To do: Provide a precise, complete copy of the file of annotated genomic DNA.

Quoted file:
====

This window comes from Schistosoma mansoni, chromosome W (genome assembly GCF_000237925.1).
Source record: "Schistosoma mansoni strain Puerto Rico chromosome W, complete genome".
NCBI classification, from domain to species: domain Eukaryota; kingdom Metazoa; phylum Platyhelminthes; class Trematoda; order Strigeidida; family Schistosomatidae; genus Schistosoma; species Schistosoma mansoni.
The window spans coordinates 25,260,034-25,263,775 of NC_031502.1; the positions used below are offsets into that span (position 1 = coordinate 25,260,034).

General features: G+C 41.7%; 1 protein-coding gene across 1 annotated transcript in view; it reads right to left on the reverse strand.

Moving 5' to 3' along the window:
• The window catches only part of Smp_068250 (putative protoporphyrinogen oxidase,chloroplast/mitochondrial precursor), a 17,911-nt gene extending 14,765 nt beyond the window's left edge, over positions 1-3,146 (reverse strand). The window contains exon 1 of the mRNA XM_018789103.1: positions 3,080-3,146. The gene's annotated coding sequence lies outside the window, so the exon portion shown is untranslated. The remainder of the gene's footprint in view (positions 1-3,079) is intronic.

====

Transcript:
This window comes from Schistosoma mansoni, chromosome W (genome assembly GCF_000237925.1).
Source record: "Schistosoma mansoni strain Puerto Rico chromosome W, complete genome".
NCBI classification, from domain to species: domain Eukaryota; kingdom Metazoa; phylum Platyhelminthes; class Trematoda; order Strigeidida; family Schistosomatidae; genus Schistosoma; species Schistosoma mansoni.
The window spans coordinates 25,260,034-25,263,775 of NC_031502.1; the positions used below are offsets into that span (position 1 = coordinate 25,260,034).

General features: G+C 41.7%; 1 protein-coding gene across 1 annotated transcript in view; it reads right to left on the reverse strand.

Moving 5' to 3' along the window:
• The window catches only part of Smp_068250 (putative protoporphyrinogen oxidase,chloroplast/mitochondrial precursor), a 17,911-nt gene extending 14,765 nt beyond the window's left edge, over positions 1-3,146 (reverse strand). The window contains exon 1 of the mRNA XM_018789103.1: positions 3,080-3,146. The gene's annotated coding sequence lies outside the window, so the exon portion shown is untranslated. The remainder of the gene's footprint in view (positions 1-3,079) is intronic.